'Old' science leads in fight against COVID-19
Convalescent plasma, first discovered in the 19th century, authorized for use in fight against coronavirus
A doctor’s reaction to a potential epidemic almost 90 years ago forms the basis for one of the few therapies for patients with COVID-19 today. That therapy was in the news recently, as the FDA issued an emergency use authorization for it on Sunday, Aug. 23, with the goal of making it more widely available.
Back in 1934, Dr. J. Roswell Gallagher, staff physician at a boys’ school near Philadelphia, knew he had to act fast when one boy came down with the measles, then gave it to two others in the school’s infirmary.
So he looked back to science from the turn of the 20th century. Research showed that “antiserum” – plasma, the liquid part in the bloodstream – could be used to prevent or treat diseases.
Gallagher collected and purified plasma from the first boy to recover from the measles and gave it to 62 other students.
Three developed mild symptoms. No one else got sick.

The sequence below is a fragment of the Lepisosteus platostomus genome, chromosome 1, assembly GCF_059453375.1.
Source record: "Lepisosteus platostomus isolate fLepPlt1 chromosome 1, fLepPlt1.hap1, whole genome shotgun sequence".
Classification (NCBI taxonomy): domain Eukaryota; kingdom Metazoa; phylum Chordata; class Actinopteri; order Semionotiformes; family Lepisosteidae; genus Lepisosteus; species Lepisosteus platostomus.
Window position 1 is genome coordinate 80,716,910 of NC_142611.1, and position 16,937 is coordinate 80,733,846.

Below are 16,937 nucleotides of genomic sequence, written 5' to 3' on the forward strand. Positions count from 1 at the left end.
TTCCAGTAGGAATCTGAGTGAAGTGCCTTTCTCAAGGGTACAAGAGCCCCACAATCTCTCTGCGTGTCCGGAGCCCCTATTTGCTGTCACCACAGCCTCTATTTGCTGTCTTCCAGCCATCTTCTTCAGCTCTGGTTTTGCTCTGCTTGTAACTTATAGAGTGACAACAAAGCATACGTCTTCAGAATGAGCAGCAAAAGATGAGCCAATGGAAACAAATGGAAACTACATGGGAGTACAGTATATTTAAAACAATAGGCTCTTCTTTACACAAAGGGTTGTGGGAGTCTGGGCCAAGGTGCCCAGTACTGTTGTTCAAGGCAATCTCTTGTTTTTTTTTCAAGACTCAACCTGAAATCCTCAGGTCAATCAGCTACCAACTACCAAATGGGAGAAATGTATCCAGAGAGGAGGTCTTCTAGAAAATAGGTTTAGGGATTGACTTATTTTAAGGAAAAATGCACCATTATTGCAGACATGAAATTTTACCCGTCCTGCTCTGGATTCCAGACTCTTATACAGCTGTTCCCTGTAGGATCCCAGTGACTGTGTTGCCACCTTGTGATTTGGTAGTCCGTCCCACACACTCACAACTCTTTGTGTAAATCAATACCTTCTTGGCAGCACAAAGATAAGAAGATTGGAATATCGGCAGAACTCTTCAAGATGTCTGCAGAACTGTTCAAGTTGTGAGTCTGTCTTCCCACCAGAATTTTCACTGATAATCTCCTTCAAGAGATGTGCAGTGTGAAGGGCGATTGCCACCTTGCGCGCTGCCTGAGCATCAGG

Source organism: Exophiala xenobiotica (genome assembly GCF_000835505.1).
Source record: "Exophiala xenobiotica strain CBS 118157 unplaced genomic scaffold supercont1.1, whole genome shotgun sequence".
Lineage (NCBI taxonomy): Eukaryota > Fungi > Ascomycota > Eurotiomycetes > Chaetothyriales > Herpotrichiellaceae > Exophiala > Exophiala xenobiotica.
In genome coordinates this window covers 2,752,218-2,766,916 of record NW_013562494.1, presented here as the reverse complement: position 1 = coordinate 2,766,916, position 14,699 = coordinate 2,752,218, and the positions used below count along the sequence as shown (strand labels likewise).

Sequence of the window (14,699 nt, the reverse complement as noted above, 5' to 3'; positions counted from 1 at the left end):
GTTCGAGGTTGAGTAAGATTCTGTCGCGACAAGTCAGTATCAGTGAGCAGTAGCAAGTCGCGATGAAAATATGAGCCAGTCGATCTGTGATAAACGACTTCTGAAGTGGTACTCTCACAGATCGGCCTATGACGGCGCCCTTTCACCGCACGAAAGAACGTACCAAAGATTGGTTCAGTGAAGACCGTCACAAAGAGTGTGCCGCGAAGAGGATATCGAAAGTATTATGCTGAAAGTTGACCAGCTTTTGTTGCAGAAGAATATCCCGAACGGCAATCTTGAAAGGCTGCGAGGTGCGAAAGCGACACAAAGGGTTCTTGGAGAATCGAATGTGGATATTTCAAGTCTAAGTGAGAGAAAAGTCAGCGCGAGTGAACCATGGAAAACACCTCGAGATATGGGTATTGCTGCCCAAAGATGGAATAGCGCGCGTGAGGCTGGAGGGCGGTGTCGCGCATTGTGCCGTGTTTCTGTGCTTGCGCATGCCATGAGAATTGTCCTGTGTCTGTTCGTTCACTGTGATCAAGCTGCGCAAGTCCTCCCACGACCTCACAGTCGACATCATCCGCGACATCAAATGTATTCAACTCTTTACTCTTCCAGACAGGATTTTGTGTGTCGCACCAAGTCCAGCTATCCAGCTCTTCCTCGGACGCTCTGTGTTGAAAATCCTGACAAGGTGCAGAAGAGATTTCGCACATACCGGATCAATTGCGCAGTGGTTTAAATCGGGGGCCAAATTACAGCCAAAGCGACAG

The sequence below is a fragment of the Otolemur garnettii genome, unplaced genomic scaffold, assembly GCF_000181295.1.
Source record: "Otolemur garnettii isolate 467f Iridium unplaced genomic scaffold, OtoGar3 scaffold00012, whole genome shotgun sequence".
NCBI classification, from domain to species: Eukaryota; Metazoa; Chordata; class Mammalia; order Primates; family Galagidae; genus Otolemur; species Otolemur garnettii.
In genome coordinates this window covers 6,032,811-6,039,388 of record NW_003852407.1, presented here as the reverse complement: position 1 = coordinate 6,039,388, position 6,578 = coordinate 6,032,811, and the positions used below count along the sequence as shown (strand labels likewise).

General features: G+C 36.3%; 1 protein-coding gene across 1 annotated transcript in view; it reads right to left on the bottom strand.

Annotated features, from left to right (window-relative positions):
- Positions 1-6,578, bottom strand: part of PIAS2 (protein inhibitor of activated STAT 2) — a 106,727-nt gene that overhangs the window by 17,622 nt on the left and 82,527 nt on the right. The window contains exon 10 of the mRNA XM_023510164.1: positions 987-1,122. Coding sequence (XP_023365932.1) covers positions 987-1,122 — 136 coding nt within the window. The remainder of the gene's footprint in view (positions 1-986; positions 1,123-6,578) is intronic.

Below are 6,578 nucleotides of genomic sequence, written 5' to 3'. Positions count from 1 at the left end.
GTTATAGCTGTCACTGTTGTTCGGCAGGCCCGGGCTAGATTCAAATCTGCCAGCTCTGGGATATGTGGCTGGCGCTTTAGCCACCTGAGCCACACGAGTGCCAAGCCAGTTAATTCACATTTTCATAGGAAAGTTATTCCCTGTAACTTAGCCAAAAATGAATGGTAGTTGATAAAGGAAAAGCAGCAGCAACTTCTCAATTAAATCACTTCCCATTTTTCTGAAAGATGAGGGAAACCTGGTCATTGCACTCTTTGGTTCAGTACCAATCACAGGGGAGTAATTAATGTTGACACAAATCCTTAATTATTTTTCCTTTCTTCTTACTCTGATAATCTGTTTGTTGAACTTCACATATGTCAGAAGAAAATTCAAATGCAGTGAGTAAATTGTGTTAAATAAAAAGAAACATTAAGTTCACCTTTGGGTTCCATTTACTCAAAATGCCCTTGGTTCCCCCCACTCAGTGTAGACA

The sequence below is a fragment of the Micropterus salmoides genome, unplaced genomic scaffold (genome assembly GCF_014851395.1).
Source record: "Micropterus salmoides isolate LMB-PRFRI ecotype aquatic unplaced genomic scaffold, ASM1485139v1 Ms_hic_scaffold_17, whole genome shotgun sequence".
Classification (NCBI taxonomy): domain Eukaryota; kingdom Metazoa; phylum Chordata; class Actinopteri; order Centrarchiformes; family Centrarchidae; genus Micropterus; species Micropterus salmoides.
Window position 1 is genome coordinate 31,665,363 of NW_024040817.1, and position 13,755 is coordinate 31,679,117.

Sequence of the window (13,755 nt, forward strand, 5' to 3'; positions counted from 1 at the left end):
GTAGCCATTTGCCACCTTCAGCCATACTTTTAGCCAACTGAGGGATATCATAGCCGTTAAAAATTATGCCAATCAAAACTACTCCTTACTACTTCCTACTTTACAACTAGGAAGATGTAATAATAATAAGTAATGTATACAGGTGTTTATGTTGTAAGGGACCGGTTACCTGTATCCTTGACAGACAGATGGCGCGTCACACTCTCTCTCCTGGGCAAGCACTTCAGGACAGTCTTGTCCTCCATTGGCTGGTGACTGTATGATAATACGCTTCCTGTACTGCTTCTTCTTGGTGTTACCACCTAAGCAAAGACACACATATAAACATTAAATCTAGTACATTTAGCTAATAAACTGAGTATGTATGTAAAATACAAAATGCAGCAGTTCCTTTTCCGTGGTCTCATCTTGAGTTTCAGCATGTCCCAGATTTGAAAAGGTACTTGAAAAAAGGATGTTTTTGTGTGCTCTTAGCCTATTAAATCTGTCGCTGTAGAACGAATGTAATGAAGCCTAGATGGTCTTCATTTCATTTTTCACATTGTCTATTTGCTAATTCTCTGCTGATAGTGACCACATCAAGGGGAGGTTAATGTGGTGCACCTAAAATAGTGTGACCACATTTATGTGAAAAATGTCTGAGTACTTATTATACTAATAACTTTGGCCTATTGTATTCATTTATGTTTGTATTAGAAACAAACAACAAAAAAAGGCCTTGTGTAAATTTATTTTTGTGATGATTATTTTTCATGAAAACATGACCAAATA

‘Antiserum’ therapy makes a comeback
As patients began suffering from COVID-19 earlier this year, Dr. Arturo Casadevall, chair of Molecular Microbiology and Immunology at the Johns Hopkins Bloomberg School of Public Health, remembered the lessons Gallagher had practiced decades ago.
Casadevall proposed bringing back “antiserum” – now known as convalescent plasma – as a treatment in an op-ed article in the Wall Street Journal in late February.
As reported on the Johns Hopkins University site The Hub, Casadevall’s idea spread quickly.
Teams were assembled, protocols were defined and groundwork was laid for a clinical trial using convalescent plasma to fight COVID-19, including the clinical trial being run by the Mayo Clinic, of which the South Texas Blood & Tissue Center is a part.
Warp speed deployment, results
A clinical trial at Methodist Hospital in Houston was established for the use of convalescent plasma on March 24. Less than a week later, the first patients received it.
The first dose was collected at the South Texas Blood & Tissue Center in early April and quickly transfused to a seriously ill patient— who has since recovered and now is eligible to donate himself.
Nationally, tens of thousands of patients have received convalescent plasma. A preliminary look at patient data by the Mayo Clinic showed a 50 percent decrease in mortality rates in patients receiving the transfusions, especially if they receive plasma soon after a positive test.
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